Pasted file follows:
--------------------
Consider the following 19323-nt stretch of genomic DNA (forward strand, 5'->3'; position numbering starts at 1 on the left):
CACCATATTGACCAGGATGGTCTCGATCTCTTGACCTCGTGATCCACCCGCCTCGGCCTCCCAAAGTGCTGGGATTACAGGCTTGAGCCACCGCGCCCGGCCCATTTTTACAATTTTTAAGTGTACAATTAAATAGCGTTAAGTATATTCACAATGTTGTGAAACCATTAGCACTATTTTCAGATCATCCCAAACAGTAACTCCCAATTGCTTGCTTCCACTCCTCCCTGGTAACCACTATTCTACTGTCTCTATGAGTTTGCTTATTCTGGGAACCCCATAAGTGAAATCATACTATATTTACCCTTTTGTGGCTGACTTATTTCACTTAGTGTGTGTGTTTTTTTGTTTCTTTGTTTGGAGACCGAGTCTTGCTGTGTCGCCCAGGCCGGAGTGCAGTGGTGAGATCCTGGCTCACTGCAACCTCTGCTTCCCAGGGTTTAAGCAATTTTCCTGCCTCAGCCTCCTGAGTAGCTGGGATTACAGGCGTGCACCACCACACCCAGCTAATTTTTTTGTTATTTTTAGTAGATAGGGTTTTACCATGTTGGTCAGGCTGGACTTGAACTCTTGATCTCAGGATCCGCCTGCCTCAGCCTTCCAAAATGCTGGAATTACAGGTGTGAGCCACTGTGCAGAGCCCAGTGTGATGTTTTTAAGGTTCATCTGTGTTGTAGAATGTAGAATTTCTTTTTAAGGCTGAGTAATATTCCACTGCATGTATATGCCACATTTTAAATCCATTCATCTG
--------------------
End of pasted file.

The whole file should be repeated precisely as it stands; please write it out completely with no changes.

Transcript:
Consider the following 19323-nt stretch of genomic DNA (forward strand, 5'->3'; position numbering starts at 1 on the left):
CACCATATTGACCAGGATGGTCTCGATCTCTTGACCTCGTGATCCACCCGCCTCGGCCTCCCAAAGTGCTGGGATTACAGGCTTGAGCCACCGCGCCCGGCCCATTTTTACAATTTTTAAGTGTACAATTAAATAGCGTTAAGTATATTCACAATGTTGTGAAACCATTAGCACTATTTTCAGATCATCCCAAACAGTAACTCCCAATTGCTTGCTTCCACTCCTCCCTGGTAACCACTATTCTACTGTCTCTATGAGTTTGCTTATTCTGGGAACCCCATAAGTGAAATCATACTATATTTACCCTTTTGTGGCTGACTTATTTCACTTAGTGTGTGTGTTTTTTTGTTTCTTTGTTTGGAGACCGAGTCTTGCTGTGTCGCCCAGGCCGGAGTGCAGTGGTGAGATCCTGGCTCACTGCAACCTCTGCTTCCCAGGGTTTAAGCAATTTTCCTGCCTCAGCCTCCTGAGTAGCTGGGATTACAGGCGTGCACCACCACACCCAGCTAATTTTTTTGTTATTTTTAGTAGATAGGGTTTTACCATGTTGGTCAGGCTGGACTTGAACTCTTGATCTCAGGATCCGCCTGCCTCAGCCTTCCAAAATGCTGGAATTACAGGTGTGAGCCACTGTGCAGAGCCCAGTGTGATGTTTTTAAGGTTCATCTGTGTTGTAGAATGTAGAATTTCTTTTTAAGGCTGAGTAATATTCCACTGCATGTATATGCCACATTTTAAATCCATTCATCTG